Speyeria zerene myrtleae sensu lato - dos Passos and Grey, 1945
Myrtle's Silverspot
Synonym(s): Speyeria zerene myrtleae dos Passos and Grey, 1945
Taxonomic Status: Not accepted
Related ITIS Name(s): Speyeria zerene myrtleae dos Passos and Grey, 1945 (TSN 779150)
Unique Identifier: ELEMENT_GLOBAL.2.117327
Element Code: IILEPJ608C
Informal Taxonomy: Animals, Invertebrates - Insects - Butterflies and Moths - Butterflies and Skippers
 
Kingdom Phylum Class Order Family Genus
Animalia Mandibulata Insecta Lepidoptera Nymphalidae Speyeria
Genus Size: C - Small genus (6-20 species)
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Concept Reference
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Concept Reference: U.S. Fish and Wildlife Service (USFWS). 1992. Endangered and threatened wildlife and plants; six plants and Myrtle's Silverspot butterfly from coastal dunes in northern and central California determined to be Endangered (Final Rule). Federal Register 57(120):27848-58.
Concept Reference Code: N92FWS02EHUS
Name Used in Concept Reference: Speyeria zerene myrtleae sensu lato
Taxonomic Comments: This is S. z. myrtleae as the name was usually applied before Emmel and Emmel (1998) split off S. z. puntareyes, including the 1992 listing under the US Endangered Species Act. If one accepts Emmel and Emmel's taxonomy, the extant portion of the listed entity would be called S. z. puntareyes and the name S. z. myrtleae would be restricted to an extinct population.
Conservation Status
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NatureServe Status

Global Status: G5T1
Global Status Last Reviewed: 22Sep2000
Global Status Last Changed: 22Sep2000
Rounded Global Status: T1 - Critically Imperiled
Reasons: Of the two compnents of this name
Nation: United States
National Status: N1 (22Sep2000)

U.S. & Canada State/Province Status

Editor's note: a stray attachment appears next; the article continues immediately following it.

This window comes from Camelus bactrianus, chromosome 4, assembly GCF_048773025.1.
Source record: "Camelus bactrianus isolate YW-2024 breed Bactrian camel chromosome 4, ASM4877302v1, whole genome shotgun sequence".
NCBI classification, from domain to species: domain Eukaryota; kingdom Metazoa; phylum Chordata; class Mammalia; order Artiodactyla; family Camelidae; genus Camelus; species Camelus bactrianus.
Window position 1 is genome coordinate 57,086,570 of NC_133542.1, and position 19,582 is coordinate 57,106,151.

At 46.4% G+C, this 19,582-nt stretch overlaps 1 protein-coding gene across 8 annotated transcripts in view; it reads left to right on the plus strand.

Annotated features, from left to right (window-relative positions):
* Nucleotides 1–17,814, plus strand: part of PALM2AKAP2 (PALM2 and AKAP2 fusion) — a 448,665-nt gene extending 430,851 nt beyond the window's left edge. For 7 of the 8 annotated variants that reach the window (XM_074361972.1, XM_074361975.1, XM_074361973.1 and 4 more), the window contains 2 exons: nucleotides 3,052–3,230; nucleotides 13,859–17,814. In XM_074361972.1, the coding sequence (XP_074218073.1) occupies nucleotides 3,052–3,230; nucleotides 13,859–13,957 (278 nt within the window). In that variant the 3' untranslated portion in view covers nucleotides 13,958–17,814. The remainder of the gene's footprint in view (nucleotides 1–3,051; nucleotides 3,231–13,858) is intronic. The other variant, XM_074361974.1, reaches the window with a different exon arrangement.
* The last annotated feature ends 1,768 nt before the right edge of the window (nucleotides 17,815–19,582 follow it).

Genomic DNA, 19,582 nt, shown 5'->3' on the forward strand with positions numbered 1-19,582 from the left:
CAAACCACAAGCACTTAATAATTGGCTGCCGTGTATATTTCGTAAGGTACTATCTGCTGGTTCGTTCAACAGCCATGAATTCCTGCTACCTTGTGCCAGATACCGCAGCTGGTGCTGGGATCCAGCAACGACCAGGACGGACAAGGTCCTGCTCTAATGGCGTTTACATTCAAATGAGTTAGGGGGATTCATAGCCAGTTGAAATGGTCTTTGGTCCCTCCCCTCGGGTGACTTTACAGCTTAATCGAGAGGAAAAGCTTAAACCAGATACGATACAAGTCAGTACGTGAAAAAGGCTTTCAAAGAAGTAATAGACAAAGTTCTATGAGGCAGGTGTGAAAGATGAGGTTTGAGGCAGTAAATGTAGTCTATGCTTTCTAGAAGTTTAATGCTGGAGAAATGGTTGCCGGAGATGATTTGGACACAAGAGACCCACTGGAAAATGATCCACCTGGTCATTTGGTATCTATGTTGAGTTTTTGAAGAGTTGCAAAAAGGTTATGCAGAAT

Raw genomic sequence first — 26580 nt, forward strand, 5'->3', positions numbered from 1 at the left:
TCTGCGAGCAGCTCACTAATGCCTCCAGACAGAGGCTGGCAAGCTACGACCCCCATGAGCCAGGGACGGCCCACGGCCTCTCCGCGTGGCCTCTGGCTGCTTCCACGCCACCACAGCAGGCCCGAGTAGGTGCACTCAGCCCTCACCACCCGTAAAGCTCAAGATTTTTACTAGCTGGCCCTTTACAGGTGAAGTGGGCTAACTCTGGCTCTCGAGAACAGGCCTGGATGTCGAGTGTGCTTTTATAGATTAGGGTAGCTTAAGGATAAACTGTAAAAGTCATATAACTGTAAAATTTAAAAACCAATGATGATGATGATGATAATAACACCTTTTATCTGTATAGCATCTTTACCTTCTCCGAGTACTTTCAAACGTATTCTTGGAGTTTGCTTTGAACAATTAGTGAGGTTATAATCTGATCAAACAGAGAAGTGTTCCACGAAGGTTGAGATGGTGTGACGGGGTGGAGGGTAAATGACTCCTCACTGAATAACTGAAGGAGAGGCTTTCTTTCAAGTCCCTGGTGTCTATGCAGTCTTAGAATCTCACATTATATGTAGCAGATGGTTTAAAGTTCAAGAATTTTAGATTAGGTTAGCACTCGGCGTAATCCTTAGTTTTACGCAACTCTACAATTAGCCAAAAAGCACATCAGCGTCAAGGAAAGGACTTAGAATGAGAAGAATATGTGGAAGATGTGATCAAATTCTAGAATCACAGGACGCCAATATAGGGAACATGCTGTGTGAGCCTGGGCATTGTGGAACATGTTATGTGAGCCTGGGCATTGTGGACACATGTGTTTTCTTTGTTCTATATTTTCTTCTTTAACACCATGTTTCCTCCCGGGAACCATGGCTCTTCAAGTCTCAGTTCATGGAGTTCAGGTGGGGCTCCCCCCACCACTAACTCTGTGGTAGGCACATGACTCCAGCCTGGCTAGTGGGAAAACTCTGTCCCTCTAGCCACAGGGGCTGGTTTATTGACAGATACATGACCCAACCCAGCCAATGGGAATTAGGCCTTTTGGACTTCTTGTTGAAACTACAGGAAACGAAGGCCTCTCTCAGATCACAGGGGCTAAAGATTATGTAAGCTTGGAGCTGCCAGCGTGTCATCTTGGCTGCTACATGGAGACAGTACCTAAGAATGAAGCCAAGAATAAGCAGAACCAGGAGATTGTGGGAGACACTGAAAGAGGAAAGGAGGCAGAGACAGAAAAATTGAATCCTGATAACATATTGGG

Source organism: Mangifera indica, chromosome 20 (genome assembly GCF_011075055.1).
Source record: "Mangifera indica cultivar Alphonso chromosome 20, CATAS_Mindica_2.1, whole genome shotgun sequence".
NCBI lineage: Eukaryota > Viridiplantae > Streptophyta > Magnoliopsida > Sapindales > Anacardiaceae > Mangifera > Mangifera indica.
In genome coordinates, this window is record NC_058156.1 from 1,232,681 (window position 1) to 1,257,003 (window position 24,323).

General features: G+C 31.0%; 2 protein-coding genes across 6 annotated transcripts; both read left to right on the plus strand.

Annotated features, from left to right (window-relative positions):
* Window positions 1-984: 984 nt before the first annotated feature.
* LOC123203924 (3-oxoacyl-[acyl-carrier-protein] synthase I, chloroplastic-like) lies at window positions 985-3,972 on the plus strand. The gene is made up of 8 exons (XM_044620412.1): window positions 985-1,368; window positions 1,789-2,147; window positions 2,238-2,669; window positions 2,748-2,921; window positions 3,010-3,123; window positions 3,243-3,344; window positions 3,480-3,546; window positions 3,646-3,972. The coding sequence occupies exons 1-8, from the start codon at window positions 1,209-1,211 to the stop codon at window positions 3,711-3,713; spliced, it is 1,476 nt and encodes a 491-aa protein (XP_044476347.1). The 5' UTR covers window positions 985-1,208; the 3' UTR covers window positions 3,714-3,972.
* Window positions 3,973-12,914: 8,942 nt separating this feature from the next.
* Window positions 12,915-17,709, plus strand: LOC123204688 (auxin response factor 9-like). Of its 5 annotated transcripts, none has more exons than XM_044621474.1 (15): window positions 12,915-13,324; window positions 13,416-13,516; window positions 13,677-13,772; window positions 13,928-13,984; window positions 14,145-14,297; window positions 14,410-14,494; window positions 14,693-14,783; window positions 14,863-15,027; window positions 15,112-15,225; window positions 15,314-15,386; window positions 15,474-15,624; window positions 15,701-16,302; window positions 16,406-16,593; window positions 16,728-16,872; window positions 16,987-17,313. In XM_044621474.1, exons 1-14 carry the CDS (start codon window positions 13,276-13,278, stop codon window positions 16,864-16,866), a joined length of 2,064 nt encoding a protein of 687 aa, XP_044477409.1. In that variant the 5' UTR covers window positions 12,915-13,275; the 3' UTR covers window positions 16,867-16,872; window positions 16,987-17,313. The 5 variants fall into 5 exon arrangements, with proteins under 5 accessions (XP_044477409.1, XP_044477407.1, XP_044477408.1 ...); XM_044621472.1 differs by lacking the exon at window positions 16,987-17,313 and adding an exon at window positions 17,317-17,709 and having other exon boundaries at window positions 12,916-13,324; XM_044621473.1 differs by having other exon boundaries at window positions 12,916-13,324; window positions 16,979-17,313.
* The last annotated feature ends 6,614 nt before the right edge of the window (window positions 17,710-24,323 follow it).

Due to latency between updates made in state, provincial or other NatureServe Network databases and when they appear on NatureServe Explorer, for state or provincial information you may wish to contact the data steward in your jurisdiction to obtain the most current data. Please refer to our Distribution Data Sources to find contact information for your jurisdiction.
United States California (S1)

Other Statuses

U.S. Endangered Species Act (USESA): LE: Listed endangered (22Jun1992)
U.S. Fish & Wildlife Service Lead Region: R8 - California-Nevada

NatureServe Global Conservation Status Factors

Range Extent Comments: Formerly widespread on the San Francisco and Marin peninsulas, Myrtle?s silverspot is now only known from four populations in northwestern Marin County and southwestern Sonoma County (Black and Vaughan 2005a).

Overall Threat Impact Comments: Habitat loss due to residential and commercial land development has extirpated this butterfly from parts of its range and may threaten some of the remaining populations. Changes in natural fire patterns, introduction of exotic plants, successional changes in the plant community, and grazing have reduced the availability of host plants. silverspot butterfly larvae are also extremely sensitive to pesticides (Black and Vaughan 2005a).

Other NatureServe Conservation Status Information

Inventory Needs: On going surveys to establish the distribution and population status are needed (Black and Vaughan 2005a).

Protection Needs: This butterfly is in serious need of action on its behalf by the public, including working with private landowners on whose land most of the populations survive. It is likely that given the specific habitat requirements of this subspecies and the history of environmental change brought on by human activities, that simply setting aside land for this butterfly will not ensure its future. Active management, whether by selective grazing or some other method, of Myrtle?s silverspot habitat will be necessary (Black and Vaughan 2005a).

Distribution
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Global Range: Formerly widespread on the San Francisco and Marin peninsulas, Myrtle?s silverspot is now only known from four populations in northwestern Marin County and southwestern Sonoma County (Black and Vaughan 2005a).